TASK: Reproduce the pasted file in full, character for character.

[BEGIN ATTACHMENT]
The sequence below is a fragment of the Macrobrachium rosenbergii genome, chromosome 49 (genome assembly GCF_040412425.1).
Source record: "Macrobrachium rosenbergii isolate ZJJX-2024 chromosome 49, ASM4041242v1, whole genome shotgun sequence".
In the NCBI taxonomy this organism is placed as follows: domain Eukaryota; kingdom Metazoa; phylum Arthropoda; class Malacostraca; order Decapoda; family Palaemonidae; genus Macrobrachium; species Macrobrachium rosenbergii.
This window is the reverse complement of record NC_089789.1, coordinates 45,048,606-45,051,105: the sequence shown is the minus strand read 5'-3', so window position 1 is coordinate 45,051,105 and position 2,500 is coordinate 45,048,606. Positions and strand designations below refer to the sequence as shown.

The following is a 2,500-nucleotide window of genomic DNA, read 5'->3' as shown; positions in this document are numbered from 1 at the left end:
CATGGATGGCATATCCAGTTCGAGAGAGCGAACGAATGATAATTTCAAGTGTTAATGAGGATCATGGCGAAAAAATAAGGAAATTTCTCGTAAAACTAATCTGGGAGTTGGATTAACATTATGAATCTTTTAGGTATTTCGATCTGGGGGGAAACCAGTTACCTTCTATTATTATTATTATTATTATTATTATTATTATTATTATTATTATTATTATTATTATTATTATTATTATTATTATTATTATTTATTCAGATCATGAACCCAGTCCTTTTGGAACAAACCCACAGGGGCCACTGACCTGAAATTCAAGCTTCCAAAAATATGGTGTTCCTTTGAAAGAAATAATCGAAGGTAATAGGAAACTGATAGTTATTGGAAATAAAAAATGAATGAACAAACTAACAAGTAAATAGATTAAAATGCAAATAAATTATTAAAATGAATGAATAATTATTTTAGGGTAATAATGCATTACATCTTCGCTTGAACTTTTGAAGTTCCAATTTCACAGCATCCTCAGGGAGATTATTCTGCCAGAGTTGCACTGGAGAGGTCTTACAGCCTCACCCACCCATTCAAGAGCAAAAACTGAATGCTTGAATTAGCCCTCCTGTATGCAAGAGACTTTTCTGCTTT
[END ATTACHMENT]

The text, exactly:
The sequence below is a fragment of the Macrobrachium rosenbergii genome, chromosome 49 (genome assembly GCF_040412425.1).
Source record: "Macrobrachium rosenbergii isolate ZJJX-2024 chromosome 49, ASM4041242v1, whole genome shotgun sequence".
In the NCBI taxonomy this organism is placed as follows: domain Eukaryota; kingdom Metazoa; phylum Arthropoda; class Malacostraca; order Decapoda; family Palaemonidae; genus Macrobrachium; species Macrobrachium rosenbergii.
This window is the reverse complement of record NC_089789.1, coordinates 45,048,606-45,051,105: the sequence shown is the minus strand read 5'-3', so window position 1 is coordinate 45,051,105 and position 2,500 is coordinate 45,048,606. Positions and strand designations below refer to the sequence as shown.

The following is a 2,500-nucleotide window of genomic DNA, read 5'->3' as shown; positions in this document are numbered from 1 at the left end:
CATGGATGGCATATCCAGTTCGAGAGAGCGAACGAATGATAATTTCAAGTGTTAATGAGGATCATGGCGAAAAAATAAGGAAATTTCTCGTAAAACTAATCTGGGAGTTGGATTAACATTATGAATCTTTTAGGTATTTCGATCTGGGGGGAAACCAGTTACCTTCTATTATTATTATTATTATTATTATTATTATTATTATTATTATTATTATTATTATTATTATTATTATTATTATTATTATTATTTATTCAGATCATGAACCCAGTCCTTTTGGAACAAACCCACAGGGGCCACTGACCTGAAATTCAAGCTTCCAAAAATATGGTGTTCCTTTGAAAGAAATAATCGAAGGTAATAGGAAACTGATAGTTATTGGAAATAAAAAATGAATGAACAAACTAACAAGTAAATAGATTAAAATGCAAATAAATTATTAAAATGAATGAATAATTATTTTAGGGTAATAATGCATTACATCTTCGCTTGAACTTTTGAAGTTCCAATTTCACAGCATCCTCAGGGAGATTATTCTGCCAGAGTTGCACTGGAGAGGTCTTACAGCCTCACCCACCCATTCAAGAGCAAAAACTGAATGCTTGAATTAGCCCTCCTGTATGCAAGAGACTTTTCTGCTTT